GS: Explain how the lean mechanic works. What’s to stop a player from leaning forward at all times?
JD: The leaning is now tied to the right stick in an analog manner. Last year, you would flick up on the right stick and the ball carrier would be pulled out of locomotion and play a full body canned truck animation. Now, the amount of lean or twist is dependent on the location of the right stick and you never leave locomotion so you can steer the ball carrier into or away from a defender while trucking or twisting. If you time it just right and get your player to the max amount of lean (before stumbling), you get the max truck bonus. Same goes for twisting; if you can twist away from a defender when he is about to hit, you get a broken tackle/fall forward bonus. If you get caught twisting to the wrong side, fumble chance is increased.
As far as stopping someone from leaning over the whole time if you lean forward too far for too long, you will stumble. Once stumbling, you have a small window to stop leaning and recover; if you don’t, you will fall. You also can’t run at your max speed when leaning. And once you lean past a certain point, we don’t allow you to perform other special moves until you back off the lean.
GS: It seems like it will be easy to string together multiple moves in sequence. How much will these types of special moves affect a player’s stamina? Are there other limiting factors to prevent juke/spin abuse?
JD: Yes, the special moves do chip away at the overall reservoir of a player’s stamina during the play, and if you try to plant too many times (breakdown for too long), you will stumble. Anytime you are doing lots of special moves, you are going to be moving at less than top speed, and since everyone follows the new acceleration in locomotion, it will take you time to get back up to your max speed. The downside of this for the ball carrier is that while you are doing all of these moves that are slowing you down, the off ball defenders are able to keep their speed up and close quickly because they are generally running in straight lines.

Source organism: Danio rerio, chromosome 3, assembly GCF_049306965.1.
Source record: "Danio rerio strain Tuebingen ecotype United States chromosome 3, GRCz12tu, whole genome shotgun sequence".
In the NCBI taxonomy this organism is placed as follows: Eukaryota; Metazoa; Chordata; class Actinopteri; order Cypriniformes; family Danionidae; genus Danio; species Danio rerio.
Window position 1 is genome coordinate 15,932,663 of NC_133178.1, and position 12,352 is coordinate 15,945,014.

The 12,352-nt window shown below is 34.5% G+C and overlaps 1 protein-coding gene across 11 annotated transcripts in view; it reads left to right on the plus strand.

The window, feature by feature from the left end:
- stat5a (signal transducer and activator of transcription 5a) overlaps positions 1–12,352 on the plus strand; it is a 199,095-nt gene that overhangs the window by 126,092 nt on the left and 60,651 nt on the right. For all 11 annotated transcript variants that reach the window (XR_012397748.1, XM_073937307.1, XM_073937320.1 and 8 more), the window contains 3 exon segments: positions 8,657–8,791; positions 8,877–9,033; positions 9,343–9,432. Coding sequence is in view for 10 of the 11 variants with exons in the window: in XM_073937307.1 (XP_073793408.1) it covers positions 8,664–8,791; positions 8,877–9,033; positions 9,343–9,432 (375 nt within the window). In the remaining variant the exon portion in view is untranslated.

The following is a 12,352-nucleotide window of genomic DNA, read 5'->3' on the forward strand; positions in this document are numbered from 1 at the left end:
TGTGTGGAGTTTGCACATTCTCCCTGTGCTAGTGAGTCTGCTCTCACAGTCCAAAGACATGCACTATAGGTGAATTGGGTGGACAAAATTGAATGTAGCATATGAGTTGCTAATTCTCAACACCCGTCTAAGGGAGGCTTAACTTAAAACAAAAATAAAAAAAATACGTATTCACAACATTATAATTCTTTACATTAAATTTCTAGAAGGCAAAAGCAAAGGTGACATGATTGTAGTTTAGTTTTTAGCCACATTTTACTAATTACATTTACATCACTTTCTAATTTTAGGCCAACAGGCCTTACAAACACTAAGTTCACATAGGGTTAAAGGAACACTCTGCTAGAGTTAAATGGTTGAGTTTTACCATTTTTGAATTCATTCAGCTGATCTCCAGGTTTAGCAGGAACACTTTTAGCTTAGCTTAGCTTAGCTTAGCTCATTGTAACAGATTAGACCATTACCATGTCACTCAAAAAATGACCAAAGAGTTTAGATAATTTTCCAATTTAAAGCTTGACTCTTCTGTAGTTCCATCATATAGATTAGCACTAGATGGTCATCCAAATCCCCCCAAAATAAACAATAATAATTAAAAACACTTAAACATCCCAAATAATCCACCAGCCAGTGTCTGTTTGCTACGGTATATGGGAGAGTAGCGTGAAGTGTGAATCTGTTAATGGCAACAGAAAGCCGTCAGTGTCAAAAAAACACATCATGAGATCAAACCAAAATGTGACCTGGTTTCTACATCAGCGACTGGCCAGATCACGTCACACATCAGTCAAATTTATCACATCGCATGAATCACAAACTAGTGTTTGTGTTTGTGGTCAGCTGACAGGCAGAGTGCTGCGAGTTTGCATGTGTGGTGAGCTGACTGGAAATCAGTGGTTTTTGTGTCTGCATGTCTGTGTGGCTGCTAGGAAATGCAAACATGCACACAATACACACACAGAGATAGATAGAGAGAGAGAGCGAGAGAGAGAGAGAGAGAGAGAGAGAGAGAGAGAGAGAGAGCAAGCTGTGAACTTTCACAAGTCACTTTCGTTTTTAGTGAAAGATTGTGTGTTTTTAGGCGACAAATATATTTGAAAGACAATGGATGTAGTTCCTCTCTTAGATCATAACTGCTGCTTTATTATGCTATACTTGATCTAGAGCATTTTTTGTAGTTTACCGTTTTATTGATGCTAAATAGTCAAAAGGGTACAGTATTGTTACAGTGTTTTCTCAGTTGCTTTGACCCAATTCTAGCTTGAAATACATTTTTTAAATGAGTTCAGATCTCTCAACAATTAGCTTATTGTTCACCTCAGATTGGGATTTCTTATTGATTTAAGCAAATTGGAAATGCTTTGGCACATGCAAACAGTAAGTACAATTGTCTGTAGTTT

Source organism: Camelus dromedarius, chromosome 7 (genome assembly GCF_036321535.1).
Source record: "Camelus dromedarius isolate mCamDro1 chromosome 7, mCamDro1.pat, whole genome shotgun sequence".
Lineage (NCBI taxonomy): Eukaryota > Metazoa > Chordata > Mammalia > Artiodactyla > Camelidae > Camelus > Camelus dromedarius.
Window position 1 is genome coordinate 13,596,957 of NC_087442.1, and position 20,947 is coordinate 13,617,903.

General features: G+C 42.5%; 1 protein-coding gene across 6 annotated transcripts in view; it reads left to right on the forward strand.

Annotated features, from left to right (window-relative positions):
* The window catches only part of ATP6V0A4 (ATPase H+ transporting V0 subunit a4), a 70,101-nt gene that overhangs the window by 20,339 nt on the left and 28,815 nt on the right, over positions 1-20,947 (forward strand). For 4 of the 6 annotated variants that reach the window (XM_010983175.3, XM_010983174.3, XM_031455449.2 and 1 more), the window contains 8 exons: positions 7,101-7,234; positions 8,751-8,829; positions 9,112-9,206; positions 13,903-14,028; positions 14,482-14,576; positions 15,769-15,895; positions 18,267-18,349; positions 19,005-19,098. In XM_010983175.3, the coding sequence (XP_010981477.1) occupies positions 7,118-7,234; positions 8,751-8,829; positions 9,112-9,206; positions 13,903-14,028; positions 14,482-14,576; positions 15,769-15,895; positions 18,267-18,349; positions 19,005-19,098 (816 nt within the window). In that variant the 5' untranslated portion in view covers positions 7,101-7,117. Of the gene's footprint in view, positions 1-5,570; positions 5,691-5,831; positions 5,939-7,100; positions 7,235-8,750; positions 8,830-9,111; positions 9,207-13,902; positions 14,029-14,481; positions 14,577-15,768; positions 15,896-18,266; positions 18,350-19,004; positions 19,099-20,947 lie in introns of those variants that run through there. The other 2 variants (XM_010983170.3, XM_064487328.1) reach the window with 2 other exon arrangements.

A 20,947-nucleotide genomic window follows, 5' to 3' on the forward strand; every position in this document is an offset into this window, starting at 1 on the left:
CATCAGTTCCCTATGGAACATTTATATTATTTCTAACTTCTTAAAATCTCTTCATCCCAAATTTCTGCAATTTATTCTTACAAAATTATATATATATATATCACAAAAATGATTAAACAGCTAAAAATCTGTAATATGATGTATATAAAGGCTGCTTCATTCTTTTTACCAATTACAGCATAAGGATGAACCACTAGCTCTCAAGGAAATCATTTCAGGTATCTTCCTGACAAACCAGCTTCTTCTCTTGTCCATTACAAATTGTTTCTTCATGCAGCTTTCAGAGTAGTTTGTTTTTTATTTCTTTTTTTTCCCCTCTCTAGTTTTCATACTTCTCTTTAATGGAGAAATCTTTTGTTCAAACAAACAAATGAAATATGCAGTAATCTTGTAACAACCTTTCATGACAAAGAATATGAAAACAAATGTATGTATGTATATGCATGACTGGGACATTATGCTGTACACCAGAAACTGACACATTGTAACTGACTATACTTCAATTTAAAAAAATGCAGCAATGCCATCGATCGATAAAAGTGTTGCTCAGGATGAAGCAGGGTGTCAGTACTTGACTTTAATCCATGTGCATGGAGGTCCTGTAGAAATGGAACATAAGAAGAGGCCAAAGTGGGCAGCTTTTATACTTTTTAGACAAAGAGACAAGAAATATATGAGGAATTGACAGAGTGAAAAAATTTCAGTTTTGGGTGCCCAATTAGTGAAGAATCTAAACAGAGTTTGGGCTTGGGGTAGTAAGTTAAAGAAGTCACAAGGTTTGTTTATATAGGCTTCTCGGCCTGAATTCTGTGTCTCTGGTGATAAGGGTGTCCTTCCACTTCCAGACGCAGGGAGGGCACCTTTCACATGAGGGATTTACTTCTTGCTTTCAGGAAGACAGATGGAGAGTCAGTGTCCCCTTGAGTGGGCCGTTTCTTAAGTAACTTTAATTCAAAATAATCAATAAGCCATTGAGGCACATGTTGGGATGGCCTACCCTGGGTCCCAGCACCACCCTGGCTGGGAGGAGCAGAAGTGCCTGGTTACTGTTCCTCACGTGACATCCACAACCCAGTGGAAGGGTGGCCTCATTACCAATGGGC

This gives us a very realistic feel in that as a defender, if you can get the ball carrier to make moves to get by you, even if you don’t make the tackle, you are still slowing him down and giving other defenders a better chance to close in and make a play.
GS: How do the new right-stick controls tie in with the new locomotion physics you’ve talked about in previous weeks?
JD: When you start leaning or twisting, your top speed gets capped at a certain percentage of your normal top speed. Also, once you stop leaning, you will have to follow the acceleration curve to get back up to your max speed.
GS: Will players have the option to use the old button controls if they like?
JD: Yes, all the face buttons will work just like they did last year. We like to give fans a choice in how they control the game. That said, we’re confident once you use the sticks, you won’t go back to buttons.
GS: Most of these control tweaks we’ve talked about are meant for offensive players. Have there been any new right-stick controls for defense?
JD: With all the new locomotion work we did this year, we felt that users are rewarded appropriately by keeping their speed high for making good play-identifying decisions, like properly identifying a run versus a pass play, what hole to fill, or taking the proper pursuit angle. If you make poor decisions, a player will have to slow down to turn or play a direction change and then follow the new acceleration curves to speed back up. This feels natural for defenders, so we focused on this instead of simply adding nonessential moves to the right stick.
GS: Thanks for your time, Jason.